Illustration by Kagan Mcleod
You sleep well at a hotel not just because you’re away from the worries of home, but because of the blackout curtains. Blocking out the sun’s rays is key to good sleep because light sends signals that tell the brain to wake up, explains Ralph Downey III, PhD, of the Sleep Lab at Cleveland Clinic. And it’s easy to bring this trick home: “Get a blackout roller shade, with drapes as a decorative touch,” says Kristen Peña, interior designer and owner of K Interiors. You can find options at The Shade Store, Graber, or Restoration Hardware.
You want to keep chores and work out of sight of your bed. You also want world peace and a million dollars. Well, at least the first can be helped by storage bins. Clutter or necessary items can be tucked away when not in use, Peña says.
When you get all warm and cozy in bed, go light on the warm—getting too hot can mess with your zzz’s. The ideal room temperature for sleep is between 60 and 67, although “seasonal variations and partner preferences can make it a challenge,” says Chris Winter, MD, neurologist and author of The Sleep Solution. As for bedding, look for breathable fabrics, which will distribute heat evenly and wick away moisture. Winter recommends Deepsport Cooling Bed Sheets (deepsport.com, from $199) and the ChiliPad Cube (chilitechnology.com, $499), a personal-sized mattress pad to keep you chill. Two-zone pads that keep Mama Bear cool and Papa Bear warm (or vice versa) start at $999.
Turn down the lights.
LED lightbulbs are good for the environment. But they sure can throw your sleep cycle out of whack because the blue tones emitted by the light inhibit your body’s production of (sleepy-time) melatonin, Winter says. If you install dimmers on your lights, you can lower them as the evening progresses to signal to your brain that it’s almost time for sleep. You can also look for Soraa Healthy lightbulbs, which remove the blue light, or GE’s C-Sleep bulbs, which have three settings—vibrant, active and calm—that adjust to your needs throughout the day.
Kick the TV out of the bedroom.
Illustration by Kagan Mcleod
Yes, the light from the TV can keep you up, but it’s more likely the noise—and changes in frequency and pitch—that can wake you up once you do doze off. If you are one of the many, many people who think the TV helps them fall asleep, just set the timer so it clicks off not long after you do. The Samsung Frame TV (samsung.com, $1,200) offers a cool feature: When it’s off it looks like a framed piece of art, so it blends with your decor. And while the blue light emitted by tablets and phones can keep you awake, we do like the calming very low dose of blue light emitted by the Dodow sleep-aid device (mydodow.com, $59). It beams a pattern onto the ceiling that you focus on and sync your breathing to, which helps relax you into sleep in as little as eight minutes.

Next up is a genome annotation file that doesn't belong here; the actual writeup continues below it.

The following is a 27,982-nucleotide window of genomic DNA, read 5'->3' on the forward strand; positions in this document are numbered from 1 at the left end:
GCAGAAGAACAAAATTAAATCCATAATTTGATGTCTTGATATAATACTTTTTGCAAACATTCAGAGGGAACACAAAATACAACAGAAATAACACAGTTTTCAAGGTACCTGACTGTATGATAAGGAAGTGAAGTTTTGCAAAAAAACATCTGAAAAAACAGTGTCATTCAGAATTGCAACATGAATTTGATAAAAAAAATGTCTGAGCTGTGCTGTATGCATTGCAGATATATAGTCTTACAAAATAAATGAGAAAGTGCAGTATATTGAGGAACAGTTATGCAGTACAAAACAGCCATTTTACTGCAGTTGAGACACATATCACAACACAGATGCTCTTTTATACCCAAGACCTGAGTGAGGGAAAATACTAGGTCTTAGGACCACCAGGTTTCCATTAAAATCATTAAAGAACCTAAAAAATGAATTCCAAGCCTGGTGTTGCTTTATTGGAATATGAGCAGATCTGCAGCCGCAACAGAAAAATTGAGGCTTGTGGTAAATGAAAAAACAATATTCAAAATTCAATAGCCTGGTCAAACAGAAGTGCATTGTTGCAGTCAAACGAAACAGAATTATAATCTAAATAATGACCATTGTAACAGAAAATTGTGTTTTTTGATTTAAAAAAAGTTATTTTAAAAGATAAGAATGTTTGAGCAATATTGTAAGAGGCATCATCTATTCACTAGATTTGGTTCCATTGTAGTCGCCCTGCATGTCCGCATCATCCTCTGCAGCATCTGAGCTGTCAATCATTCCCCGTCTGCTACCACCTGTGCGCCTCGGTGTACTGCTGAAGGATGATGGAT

Get the layered look on your bed.
Imagine if you sat down to dinner at a table that still had all the dirty breakfast and lunch dishes on it. Of course it wouldn’t be a relaxing meal. The same goes for crawling into an unmade bed. “Getting into a bed that’s made is not only more inviting, it’s also downright calming,” says Terry Cralle, author of Sleeping Your Way to the Top. When shopping for bedding, Peña says different layers and textures will up the cozy factor without feeling fussy. She suggests upgrading to sheets made from natural fibers, like linen or cotton, then finishing with down pillows, a duvet and a throw blanket. The extra blanket is great to have for additional warmth when you need it (and to kick off when you don’t). And if it doesn’t annoy you, avoid making the bed as soon as you get up, Cralle says. Letting the sheets air out will keep them dry and release odors.
Paint the walls.
A can of paint may contain the secret to a good night’s sleep. Colors that mimic nature—including blues, greens and grays—are calming and help you relax, Cralle says. Painting the ceiling the same color as the walls (or a slightly darker shade) may help improve sleep.